UK LEGISLATION FOR WATER QUALITY (INC LEGIONNAIRES’ DISEASE)
Health & Safety at Work Act 1974
The Health & Safety at Work Act 1974 is an enabling Act allowing Regulations to be made under it.
The Regulations are the initial stage in increasing the detailed legislative requirements, but even so the law is becoming less prescriptive, and the “reasonable measures” that need to be taken are being left to the employer to decide. This decision making process is known as risk assessment and the control measures to be adopted should be proportionate with the risk involved in the activity.
The Water Industry Act 1991
Similarly, The Water Industry Act 1991 is an enabling Act allowing Regulations to be made under it. For example, Clause 67 of the act allows the Secretary of State to proscribe Standards of wholesomeness for water, prescribing the purposes for which the water is to be suitable, substances that are to be present or absent and the concentrations.
However, if not stated directly by law there is much guidance that may, (or must – depending on the circumstances) be followed, the hierarchy of which is shown below.
Acts of Parliament
(is a statute, commonly called a law, enacted as primary legislation)
- Health & Safety at Work Act 1974
- The Water Industry Act 1991
(approved by Parliament and have the force of the law)
- Control of Substances Hazardous to Health Regulations 1999
- Management of Health and Safety at Work Regulations 1999
- Reporting of Injuries, Diseases and Dangerous Occurrences Regulations 1995
- The Water Supply (Water Quality) Regulations 2000
- Water Supply (Water Fittings) Regulations 1999
- The Private Water Supplies Regulations 2009
Approved Codes of Practice
(sets out requirements in more detail than the Regulations themselves)
- Legionnaires’ disease – The control of legionella bacteria in water systems (L8)
- BS EN 806 Parts 1, 2 &3
- BS EN 1717:2001 Protection against pollution of potable water in water installations
- NHS Model Engineering Specification – DO8 (Thermostatic Mixing Valves)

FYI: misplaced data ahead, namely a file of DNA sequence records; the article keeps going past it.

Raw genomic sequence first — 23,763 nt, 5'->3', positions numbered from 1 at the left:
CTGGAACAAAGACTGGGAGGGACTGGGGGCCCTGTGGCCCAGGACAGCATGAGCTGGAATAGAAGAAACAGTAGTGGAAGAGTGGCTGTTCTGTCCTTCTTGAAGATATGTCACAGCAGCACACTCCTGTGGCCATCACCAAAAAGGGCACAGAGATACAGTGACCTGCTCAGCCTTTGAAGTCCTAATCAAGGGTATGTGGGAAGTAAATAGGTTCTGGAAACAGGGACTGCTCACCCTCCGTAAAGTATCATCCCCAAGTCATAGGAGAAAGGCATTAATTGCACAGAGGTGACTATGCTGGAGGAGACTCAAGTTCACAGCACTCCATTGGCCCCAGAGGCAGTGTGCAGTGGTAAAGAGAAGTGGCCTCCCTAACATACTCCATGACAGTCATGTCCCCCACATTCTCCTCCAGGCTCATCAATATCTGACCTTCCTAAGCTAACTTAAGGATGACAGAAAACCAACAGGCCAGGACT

- W.H.O Legionella and The Prevention Of Legionellosis
- HTM 04-01: The control of Legionella, hygiene, “safe” hot water, cold water and drinking water systems
- Swimming pool water: Treatment and quality standards – Pool Water Treatment Advisory Group
- The Institute of Plumbing: Plumbing engineering services design guide
- Hygiene for spa pools – Public Health Laboratory Service
HSE Legionnaires’ disease
The control of legionella bacteria in water systems. Approved Code of Practice and guidance (L8)
The Health and Safety Executive’s Approved Code of Practice and Guidance document titled “Legionnaires’ disease: The control of legionella bacteria in water systems” (L8) gives practical advice on how to comply with UK health and safety law with respect to the control of Legionella bacteria.
This Code is important in that it has a special legal status. Following the guidance is not compulsory and you are free to take other action. But if you do follow the guidance you will normally be doing enough to comply with the law. Health and safety inspectors seek to secure compliance with the law and may refer to this guidance as illustrating good practice.
If you are prosecuted for a breach of health and safety law, and it is proved that you did not follow the relevant provisions of the Code, you would need to demonstrate that you have complied with the law in some other way or a Court would find you at fault.
Prosecutions would be sought for non-compliance with:-
- Health and Safety at Work etc. Act 1974 (sections 2, 3, 4 and 6)
- Control of Substances Hazardous to Health Regulations 1999 (regulations 6, 7, 8, 9 and 12)
Author: Duncan Hollis